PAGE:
Last year proved successful for French private equity groups in the realisation front. Divestments at cost during the year totalled FFr 7.75 billion, compared with FFr 4.4 billion in 1996, while the number of divestments grew to more than 1,000 from some 850. This growth reflects both the increasing maturity of the French private equity market and the beneficial effect on liquidity of France’s Nouveau Marche and Europe’s other new stock markets.

Independents Double Investment

Investment by independent private equity groups more than doubled last year to FFr 4.3 billion, or 52% of total market value, from FFr 2 billion, or 36% of disbursements, in 1996. However, their share of deal volume fell 7% to 35% between 1996 and 1997.

Although this latest AFIC survey does confirm that the relative importance of captive investors in the French market has diminished during the past decade, the demographic shift towards independents and semi-captives is less marked than commentators’ predictions might have led one to expect. Captives executed 27% of deals completed in France last year, and their investments were valued at FFr 2.6 billion, or 32% of total disbursements. Although these figures are well below captives’ 1994 tally – 496 investments worth FFr 3.1 billion, accounting for 34% of market volume and 43% of total investment value – they represent a remarkable recovery from 1995, when captives invested just FFr 1.2 billion, or 21% of total disbursements, in 239 deals accounting for only 21% of market volume. Semi-captives made 530 investments last year totalling FFr 1.3 billion, compared with 333 transactions valued at FFr 1.5 billion in 1996, and their share of market value fell to 11% from 15%, although in terms of deal numbers, they captured 34% of the market in 1997, compared with only 20% the previous year.

Fund Raising Trends

As noted, France missed out on the 1997 European fund-raising boom, experiencing instead an 8% decline in new capital raised. The FFr 4.3 billion (excluding proceeds available for reinvestment) garnered by France’s private equity fund raisers pales in comparison with the UK’s staggering 1997 haul, which, at some ecu 9.6 billion, was some 14 times greater than its neighbour’s. As well as being invidious, however, this comparison is grossly misleading, because many of the largest UK funds raised have a pan-European investment remit, with France featuring prominently in their list of target markets.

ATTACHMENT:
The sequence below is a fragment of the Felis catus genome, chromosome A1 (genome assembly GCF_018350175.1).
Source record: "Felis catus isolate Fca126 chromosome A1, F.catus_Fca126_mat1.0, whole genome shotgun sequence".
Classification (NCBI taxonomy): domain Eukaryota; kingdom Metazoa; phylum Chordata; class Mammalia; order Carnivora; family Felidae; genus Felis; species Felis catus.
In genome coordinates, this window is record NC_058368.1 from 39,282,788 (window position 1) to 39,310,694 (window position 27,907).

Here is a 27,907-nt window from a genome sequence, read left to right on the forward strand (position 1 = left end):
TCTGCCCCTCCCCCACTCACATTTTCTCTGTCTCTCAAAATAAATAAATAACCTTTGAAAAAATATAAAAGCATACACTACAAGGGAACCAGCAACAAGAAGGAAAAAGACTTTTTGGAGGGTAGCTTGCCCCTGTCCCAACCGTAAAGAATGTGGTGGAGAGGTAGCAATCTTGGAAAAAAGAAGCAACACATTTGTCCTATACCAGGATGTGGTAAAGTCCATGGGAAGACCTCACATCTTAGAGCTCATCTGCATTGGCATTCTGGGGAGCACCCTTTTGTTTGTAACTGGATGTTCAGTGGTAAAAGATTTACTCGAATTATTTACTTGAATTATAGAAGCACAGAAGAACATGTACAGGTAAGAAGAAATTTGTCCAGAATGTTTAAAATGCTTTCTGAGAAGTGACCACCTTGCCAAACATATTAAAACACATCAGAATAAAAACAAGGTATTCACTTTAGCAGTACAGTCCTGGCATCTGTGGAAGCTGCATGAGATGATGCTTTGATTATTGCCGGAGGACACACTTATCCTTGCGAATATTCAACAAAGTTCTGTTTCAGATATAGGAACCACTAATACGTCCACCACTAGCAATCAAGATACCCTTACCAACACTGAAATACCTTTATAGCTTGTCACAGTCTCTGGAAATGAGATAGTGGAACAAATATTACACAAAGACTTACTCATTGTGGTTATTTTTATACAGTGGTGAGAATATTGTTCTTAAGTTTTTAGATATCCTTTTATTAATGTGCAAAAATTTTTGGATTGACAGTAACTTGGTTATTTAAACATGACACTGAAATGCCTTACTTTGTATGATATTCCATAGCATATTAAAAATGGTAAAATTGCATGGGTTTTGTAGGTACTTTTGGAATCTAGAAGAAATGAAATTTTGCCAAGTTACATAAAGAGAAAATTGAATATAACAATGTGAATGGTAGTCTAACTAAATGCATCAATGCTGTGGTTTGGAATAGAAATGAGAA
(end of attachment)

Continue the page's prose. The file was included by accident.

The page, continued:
The existence of such pan-European vehicles may also explain why non-European investors, who provided more than 47% of private equity capital raised in Europe last year, committed only FFr 783 million, or 18%, of funds raised in France.

This figure represented a small decrease in both relative and absolute terms in comparison with their contributions in 1996.

Domestic investors have always been the principal source of capital by far for France’s venture industry, a phenomenon some observers have blamed on “insularity” on the part of the French or a preference among international institutions for “Anglo-Saxon” practices and structures. There is probably some truth in both these assertions as well as in the theory that investors may have been deterred in the past by the poor performance of certain French management groups. But one of the most obvious reasons for the relatively low level of international participation in French private equity funds is that the majority of these vehicles are relatively small in international terms.

The profile of participants in French venture funds differs considerably from both the pan-European and UK models. Pension funds, for example, have historically been a relatively minor source of capital. They contributed only 4% of total funds raised last year, less than half their FFr 381 million commitment in 1996. As the means by which France meets its pension obligations are restructured from pay-as you-go to funded pensions, the importance of pension funds as a source of venture capital will inevitably increase dramatically. That time, however, is still some years away.